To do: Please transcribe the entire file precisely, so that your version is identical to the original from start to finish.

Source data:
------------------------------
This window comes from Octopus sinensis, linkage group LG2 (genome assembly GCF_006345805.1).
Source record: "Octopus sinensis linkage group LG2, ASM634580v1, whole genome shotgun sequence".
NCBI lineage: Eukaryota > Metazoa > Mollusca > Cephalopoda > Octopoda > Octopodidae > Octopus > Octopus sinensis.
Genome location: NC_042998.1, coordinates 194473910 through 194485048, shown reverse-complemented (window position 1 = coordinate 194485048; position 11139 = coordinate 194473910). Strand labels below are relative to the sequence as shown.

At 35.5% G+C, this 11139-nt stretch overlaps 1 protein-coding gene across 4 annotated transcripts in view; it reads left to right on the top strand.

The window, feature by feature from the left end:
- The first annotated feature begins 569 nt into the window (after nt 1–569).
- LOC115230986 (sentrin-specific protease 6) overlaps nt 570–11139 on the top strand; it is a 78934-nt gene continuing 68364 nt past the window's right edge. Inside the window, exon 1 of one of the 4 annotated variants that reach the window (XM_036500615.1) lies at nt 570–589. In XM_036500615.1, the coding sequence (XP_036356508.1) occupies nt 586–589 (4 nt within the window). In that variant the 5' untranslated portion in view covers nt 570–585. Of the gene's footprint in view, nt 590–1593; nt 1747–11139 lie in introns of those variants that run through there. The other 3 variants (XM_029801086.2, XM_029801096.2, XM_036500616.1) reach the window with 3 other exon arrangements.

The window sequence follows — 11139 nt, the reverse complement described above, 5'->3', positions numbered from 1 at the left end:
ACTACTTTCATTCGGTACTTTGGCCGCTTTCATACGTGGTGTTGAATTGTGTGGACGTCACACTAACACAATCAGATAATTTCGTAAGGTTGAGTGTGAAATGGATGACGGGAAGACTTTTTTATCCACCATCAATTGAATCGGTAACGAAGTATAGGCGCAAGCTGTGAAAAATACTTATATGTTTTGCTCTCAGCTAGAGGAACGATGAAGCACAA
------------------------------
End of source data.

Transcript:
This window comes from Octopus sinensis, linkage group LG2 (genome assembly GCF_006345805.1).
Source record: "Octopus sinensis linkage group LG2, ASM634580v1, whole genome shotgun sequence".
NCBI lineage: Eukaryota > Metazoa > Mollusca > Cephalopoda > Octopoda > Octopodidae > Octopus > Octopus sinensis.
Genome location: NC_042998.1, coordinates 194473910 through 194485048, shown reverse-complemented (window position 1 = coordinate 194485048; position 11139 = coordinate 194473910). Strand labels below are relative to the sequence as shown.

At 35.5% G+C, this 11139-nt stretch overlaps 1 protein-coding gene across 4 annotated transcripts in view; it reads left to right on the top strand.

The window, feature by feature from the left end:
- The first annotated feature begins 569 nt into the window (after nt 1–569).
- LOC115230986 (sentrin-specific protease 6) overlaps nt 570–11139 on the top strand; it is a 78934-nt gene continuing 68364 nt past the window's right edge. Inside the window, exon 1 of one of the 4 annotated variants that reach the window (XM_036500615.1) lies at nt 570–589. In XM_036500615.1, the coding sequence (XP_036356508.1) occupies nt 586–589 (4 nt within the window). In that variant the 5' untranslated portion in view covers nt 570–585. Of the gene's footprint in view, nt 590–1593; nt 1747–11139 lie in introns of those variants that run through there. The other 3 variants (XM_029801086.2, XM_029801096.2, XM_036500616.1) reach the window with 3 other exon arrangements.

The window sequence follows — 11139 nt, the reverse complement described above, 5'->3', positions numbered from 1 at the left end:
ACTACTTTCATTCGGTACTTTGGCCGCTTTCATACGTGGTGTTGAATTGTGTGGACGTCACACTAACACAATCAGATAATTTCGTAAGGTTGAGTGTGAAATGGATGACGGGAAGACTTTTTTATCCACCATCAATTGAATCGGTAACGAAGTATAGGCGCAAGCTGTGAAAAATACTTATATGTTTTGCTCTCAGCTAGAGGAACGATGAAGCACAA